Originally published in The Huffington Post.
In a New Year’s Day op-ed entitled “A Year That Can Never Be Taken From Cleveland”, New York Times contributor John Hyduk—a Cleveland-based loading-dock worker—wrote the past year brought with it a “buoyancy that started between the lines in the ballpark and the basketball arena and has spilled out, largely undiminished, into some of the less scenic corners of the city”.
I think many Clevelanders can agree with that: the city has some swag back.
Still, Cleveland has been here before.
A 1995 New York Times piece entitled “The ‘Mistake by the Lake’ Wakes Up, Roaring” detailed how the Cleveland Indian’s play that year—combined with the opening of the city’s arena district— created for an air of “self-congratulation in Cleveland” owed to a “new face and new style of a city that for a long time had little panache.”
But the panache puttered out by the aughts. The 2000s were a brutal decade for Cleveland, a beating delivered by deindustrialization and the subprime mortgage crisis.
Are things different this time around? Time will tell. But contrasting the etiology of today’s “comeback” with yesteryear’s can help.
Cleveland’s 90s revival was driven by a “consumer city” strategy. Bring the Cleveland Cavs in from the pastures of Richfield, Ohio. Put them by the Indians. Build new stadiums. Bring nightlife, shops, etc. With the goal to get suburbanites to spend their money in the city. Such a strategy, however, is predicated on there being a robust regional job and housing market. In other words, no paycheck or home equity, then no pint, potato skins, or bleacher seat. Thus, Cleveland’s rebirth died, largely because macroeconomic forces laid waste to local economy efforts.
It was in fact an outcome predicted by Rabbi Daniel Jeremy Silver in a sermon he delivered in 1985 called “What’s Wrong with Cleveland”. Rabbi Silver said folks who believed the problem of Cleveland was a lackluster downtown were “barking up the wrong tree”.
“[T]he future of this city does not depend on entertainment or excitement,” he’d sermonize, “but upon economies”.
Today’s “comeback” is a bit different. A key change in Cleveland is that its urban core has become a residential neighborhood, like many of America’s central business districts. Yet the method of revitalization is still largely local, albeit more cosmopolitan. Now one can lease an apartment downtown and grab a cappuccino at the park. A nicety, sure, but in and of itself it’s now how progress is sustained.
Any real progress begins and ends with jobs. Yet not just any job, rather those jobs that are part of what economists call the “tradable economy”. These are jobs where goods or services are sold outside a region, thus bringing outside money in. That money, then, seeds the local economy, enabling plumbers, hairdressers, home builders, etc. to make a living.
Today, an important part of Cleveland’s tradable economy is the life sciences. The region has the largest concentration (14.5%) of health science workers out of the top 50 biggest labor markets in the nation, just ahead of Boston. That’s because Cleveland is a node in the globalizing life science economy. Moreover, nearly 40% of downtown residents are employed in healthcare or professional, scientific, and technological services. That’s significant, as it suggests that this “comeback” is in part jobs driven. That same dynamic is also behind the revitalization of other urban neighborhoods adjacent to downtown, according to recent research conducted by Kyle Fee of the Federal Reserve Bank of Cleveland.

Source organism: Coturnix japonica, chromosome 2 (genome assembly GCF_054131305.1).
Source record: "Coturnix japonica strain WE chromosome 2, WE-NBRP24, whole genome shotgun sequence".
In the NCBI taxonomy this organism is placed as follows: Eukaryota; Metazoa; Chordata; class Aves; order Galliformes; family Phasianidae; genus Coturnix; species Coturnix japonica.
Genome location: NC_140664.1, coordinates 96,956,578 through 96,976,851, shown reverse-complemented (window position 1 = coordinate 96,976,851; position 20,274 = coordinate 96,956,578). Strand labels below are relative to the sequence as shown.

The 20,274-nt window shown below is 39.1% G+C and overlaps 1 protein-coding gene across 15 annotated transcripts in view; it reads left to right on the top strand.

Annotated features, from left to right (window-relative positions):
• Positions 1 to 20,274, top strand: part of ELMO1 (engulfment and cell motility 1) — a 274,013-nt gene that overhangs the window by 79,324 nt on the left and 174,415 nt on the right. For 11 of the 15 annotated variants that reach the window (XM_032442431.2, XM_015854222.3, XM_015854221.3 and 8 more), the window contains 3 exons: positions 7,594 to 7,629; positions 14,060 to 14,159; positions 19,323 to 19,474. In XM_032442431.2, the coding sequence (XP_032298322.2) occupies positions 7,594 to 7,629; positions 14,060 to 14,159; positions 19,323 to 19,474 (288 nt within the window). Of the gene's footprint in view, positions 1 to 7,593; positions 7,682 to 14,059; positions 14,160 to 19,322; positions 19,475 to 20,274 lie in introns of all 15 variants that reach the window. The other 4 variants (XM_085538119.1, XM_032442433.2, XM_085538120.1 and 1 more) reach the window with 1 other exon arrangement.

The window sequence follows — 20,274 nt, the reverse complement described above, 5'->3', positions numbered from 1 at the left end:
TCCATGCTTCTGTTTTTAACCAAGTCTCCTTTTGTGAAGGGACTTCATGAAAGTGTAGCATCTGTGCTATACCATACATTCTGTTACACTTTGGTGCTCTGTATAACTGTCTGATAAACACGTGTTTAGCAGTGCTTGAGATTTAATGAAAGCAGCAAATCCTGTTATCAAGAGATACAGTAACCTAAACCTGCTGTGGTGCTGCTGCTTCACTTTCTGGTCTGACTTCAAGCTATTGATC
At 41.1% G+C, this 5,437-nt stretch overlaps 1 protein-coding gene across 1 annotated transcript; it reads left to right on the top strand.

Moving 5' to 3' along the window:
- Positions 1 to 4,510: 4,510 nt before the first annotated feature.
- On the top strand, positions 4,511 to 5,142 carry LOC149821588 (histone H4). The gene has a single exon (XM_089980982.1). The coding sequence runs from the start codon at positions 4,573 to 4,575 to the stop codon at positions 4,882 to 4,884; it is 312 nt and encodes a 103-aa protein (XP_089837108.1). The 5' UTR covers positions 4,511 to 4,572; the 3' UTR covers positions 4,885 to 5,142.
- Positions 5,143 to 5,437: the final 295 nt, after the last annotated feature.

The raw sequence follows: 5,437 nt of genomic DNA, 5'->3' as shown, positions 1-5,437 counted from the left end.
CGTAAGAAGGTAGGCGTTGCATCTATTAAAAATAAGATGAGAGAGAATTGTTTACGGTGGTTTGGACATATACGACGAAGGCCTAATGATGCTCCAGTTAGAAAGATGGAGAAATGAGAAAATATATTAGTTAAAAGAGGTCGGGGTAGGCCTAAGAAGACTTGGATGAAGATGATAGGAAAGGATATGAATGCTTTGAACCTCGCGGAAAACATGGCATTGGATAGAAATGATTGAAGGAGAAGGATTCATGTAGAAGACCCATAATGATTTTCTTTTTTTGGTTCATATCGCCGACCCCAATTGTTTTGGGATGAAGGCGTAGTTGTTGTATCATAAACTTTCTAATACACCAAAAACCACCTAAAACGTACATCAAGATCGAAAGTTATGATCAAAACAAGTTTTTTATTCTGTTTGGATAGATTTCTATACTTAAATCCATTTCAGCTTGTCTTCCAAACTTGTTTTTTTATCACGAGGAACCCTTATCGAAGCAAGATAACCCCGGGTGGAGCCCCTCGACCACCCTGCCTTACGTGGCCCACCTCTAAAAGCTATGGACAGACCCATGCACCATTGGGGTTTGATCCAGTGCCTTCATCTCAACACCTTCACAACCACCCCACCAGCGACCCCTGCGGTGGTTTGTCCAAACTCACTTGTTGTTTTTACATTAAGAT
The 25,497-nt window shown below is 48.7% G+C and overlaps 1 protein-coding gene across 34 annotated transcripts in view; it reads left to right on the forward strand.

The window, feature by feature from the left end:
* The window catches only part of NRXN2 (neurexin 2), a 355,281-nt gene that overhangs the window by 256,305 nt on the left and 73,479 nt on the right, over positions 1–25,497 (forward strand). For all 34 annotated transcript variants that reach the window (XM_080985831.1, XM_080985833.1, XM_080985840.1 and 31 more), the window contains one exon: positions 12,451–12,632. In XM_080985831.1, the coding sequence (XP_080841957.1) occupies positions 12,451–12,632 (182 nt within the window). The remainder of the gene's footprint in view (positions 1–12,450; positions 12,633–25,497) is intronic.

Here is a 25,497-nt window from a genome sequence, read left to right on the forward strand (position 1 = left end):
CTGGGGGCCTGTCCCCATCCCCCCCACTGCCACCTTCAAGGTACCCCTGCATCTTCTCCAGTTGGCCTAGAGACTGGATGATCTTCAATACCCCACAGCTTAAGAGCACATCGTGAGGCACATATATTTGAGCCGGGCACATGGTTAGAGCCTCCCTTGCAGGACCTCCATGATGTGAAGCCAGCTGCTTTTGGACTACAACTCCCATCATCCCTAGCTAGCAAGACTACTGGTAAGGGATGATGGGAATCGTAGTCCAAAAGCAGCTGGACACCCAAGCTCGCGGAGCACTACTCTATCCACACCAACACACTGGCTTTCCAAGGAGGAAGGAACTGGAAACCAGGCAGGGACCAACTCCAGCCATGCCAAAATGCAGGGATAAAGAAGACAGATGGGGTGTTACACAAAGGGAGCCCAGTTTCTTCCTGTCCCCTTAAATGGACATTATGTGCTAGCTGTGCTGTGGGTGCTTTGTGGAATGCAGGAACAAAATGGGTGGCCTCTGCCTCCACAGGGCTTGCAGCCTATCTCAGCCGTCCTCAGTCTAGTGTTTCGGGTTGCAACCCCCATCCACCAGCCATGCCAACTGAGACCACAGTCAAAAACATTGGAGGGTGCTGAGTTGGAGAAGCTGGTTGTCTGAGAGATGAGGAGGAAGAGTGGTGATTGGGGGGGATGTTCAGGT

So, there’s meat to the bone. But there’s also cuts to the flesh.
It’s an uneven rise. I live in Old Brooklyn: a “blue-collar”, brick-bungalowed neighborhood in the city. It’s the type of community national reporters visit when they want to taste the salt of the earth. One neighbor, a middle-aged Puerto Rican, leaves at 5am for his job as a utility worker. Another does the same for her factory job. Her son is a Cleveland cop that wears the weight of the city on his expression. Down the street is a white couple battling unemployment and addiction—a “carnage” little discussed by President Trump. Interspersed are cash-strapped elderly who peek out windows to see the memory of a neighborhood no longer there. The feel on the street isn’t bad. But it’s not exactly of revival.
In my work heading the Center for Population Dynamics at Cleveland State University, an aim is to facilitate how a Rust Belt region can move forward. Simply, what are our “new economy” strengths? And then how can inner-city neighborhoods be rebuilt off the backs of this economic restructuring?
Yet I’m increasingly aware that the more we move forward the more folks get left back. It’s damned if you do damned if you don’t. Look no further than Chicago for evidence, described as “one-third San Francisco, two-thirds Detroit” by a colleague.
It all makes me wonder: what are Cleveland and other Rust Belt cities even “coming back” to?
For President Trump, the answer is “the past”. But as diplomat George Ball famously said: “Nostalgia is a seductive liar”.
Still, inequality creates the vacuum that seduction fills. And until Rust Belt cities—no, all cities—struggle honestly with the notion of the urban “comeback”, seduced we will be. The repercussions of which will not be pretty.